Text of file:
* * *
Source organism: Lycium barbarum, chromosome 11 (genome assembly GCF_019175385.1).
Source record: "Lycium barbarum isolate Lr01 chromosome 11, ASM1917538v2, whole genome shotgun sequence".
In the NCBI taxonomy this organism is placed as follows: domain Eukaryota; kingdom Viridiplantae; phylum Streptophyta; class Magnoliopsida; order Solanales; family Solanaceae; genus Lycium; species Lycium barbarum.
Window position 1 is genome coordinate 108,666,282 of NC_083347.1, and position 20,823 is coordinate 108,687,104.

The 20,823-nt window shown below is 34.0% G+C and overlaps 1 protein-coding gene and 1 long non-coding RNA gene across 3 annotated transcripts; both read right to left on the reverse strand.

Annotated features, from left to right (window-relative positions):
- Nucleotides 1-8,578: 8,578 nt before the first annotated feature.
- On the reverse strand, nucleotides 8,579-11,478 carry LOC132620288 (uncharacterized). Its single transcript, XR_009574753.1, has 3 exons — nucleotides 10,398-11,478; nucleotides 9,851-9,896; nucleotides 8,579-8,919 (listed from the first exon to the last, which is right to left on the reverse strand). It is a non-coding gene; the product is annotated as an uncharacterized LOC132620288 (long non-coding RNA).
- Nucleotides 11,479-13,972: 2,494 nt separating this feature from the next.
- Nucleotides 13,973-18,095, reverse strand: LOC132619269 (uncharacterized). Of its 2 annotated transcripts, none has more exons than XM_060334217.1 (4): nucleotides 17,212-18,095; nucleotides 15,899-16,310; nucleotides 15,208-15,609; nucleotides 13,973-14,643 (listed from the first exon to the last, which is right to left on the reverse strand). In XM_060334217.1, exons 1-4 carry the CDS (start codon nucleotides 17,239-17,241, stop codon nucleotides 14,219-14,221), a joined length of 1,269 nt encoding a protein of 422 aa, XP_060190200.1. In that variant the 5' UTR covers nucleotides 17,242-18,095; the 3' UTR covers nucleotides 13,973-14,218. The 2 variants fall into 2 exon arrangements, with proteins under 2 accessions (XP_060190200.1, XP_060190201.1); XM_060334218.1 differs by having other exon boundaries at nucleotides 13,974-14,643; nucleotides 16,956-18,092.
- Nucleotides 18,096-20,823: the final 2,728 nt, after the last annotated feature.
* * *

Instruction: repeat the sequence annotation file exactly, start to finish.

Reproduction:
Source organism: Lycium barbarum, chromosome 11 (genome assembly GCF_019175385.1).
Source record: "Lycium barbarum isolate Lr01 chromosome 11, ASM1917538v2, whole genome shotgun sequence".
In the NCBI taxonomy this organism is placed as follows: domain Eukaryota; kingdom Viridiplantae; phylum Streptophyta; class Magnoliopsida; order Solanales; family Solanaceae; genus Lycium; species Lycium barbarum.
Window position 1 is genome coordinate 108,666,282 of NC_083347.1, and position 20,823 is coordinate 108,687,104.

The 20,823-nt window shown below is 34.0% G+C and overlaps 1 protein-coding gene and 1 long non-coding RNA gene across 3 annotated transcripts; both read right to left on the reverse strand.

Annotated features, from left to right (window-relative positions):
- Nucleotides 1-8,578: 8,578 nt before the first annotated feature.
- On the reverse strand, nucleotides 8,579-11,478 carry LOC132620288 (uncharacterized). Its single transcript, XR_009574753.1, has 3 exons — nucleotides 10,398-11,478; nucleotides 9,851-9,896; nucleotides 8,579-8,919 (listed from the first exon to the last, which is right to left on the reverse strand). It is a non-coding gene; the product is annotated as an uncharacterized LOC132620288 (long non-coding RNA).
- Nucleotides 11,479-13,972: 2,494 nt separating this feature from the next.
- Nucleotides 13,973-18,095, reverse strand: LOC132619269 (uncharacterized). Of its 2 annotated transcripts, none has more exons than XM_060334217.1 (4): nucleotides 17,212-18,095; nucleotides 15,899-16,310; nucleotides 15,208-15,609; nucleotides 13,973-14,643 (listed from the first exon to the last, which is right to left on the reverse strand). In XM_060334217.1, exons 1-4 carry the CDS (start codon nucleotides 17,239-17,241, stop codon nucleotides 14,219-14,221), a joined length of 1,269 nt encoding a protein of 422 aa, XP_060190200.1. In that variant the 5' UTR covers nucleotides 17,242-18,095; the 3' UTR covers nucleotides 13,973-14,218. The 2 variants fall into 2 exon arrangements, with proteins under 2 accessions (XP_060190200.1, XP_060190201.1); XM_060334218.1 differs by having other exon boundaries at nucleotides 13,974-14,643; nucleotides 16,956-18,092.
- Nucleotides 18,096-20,823: the final 2,728 nt, after the last annotated feature.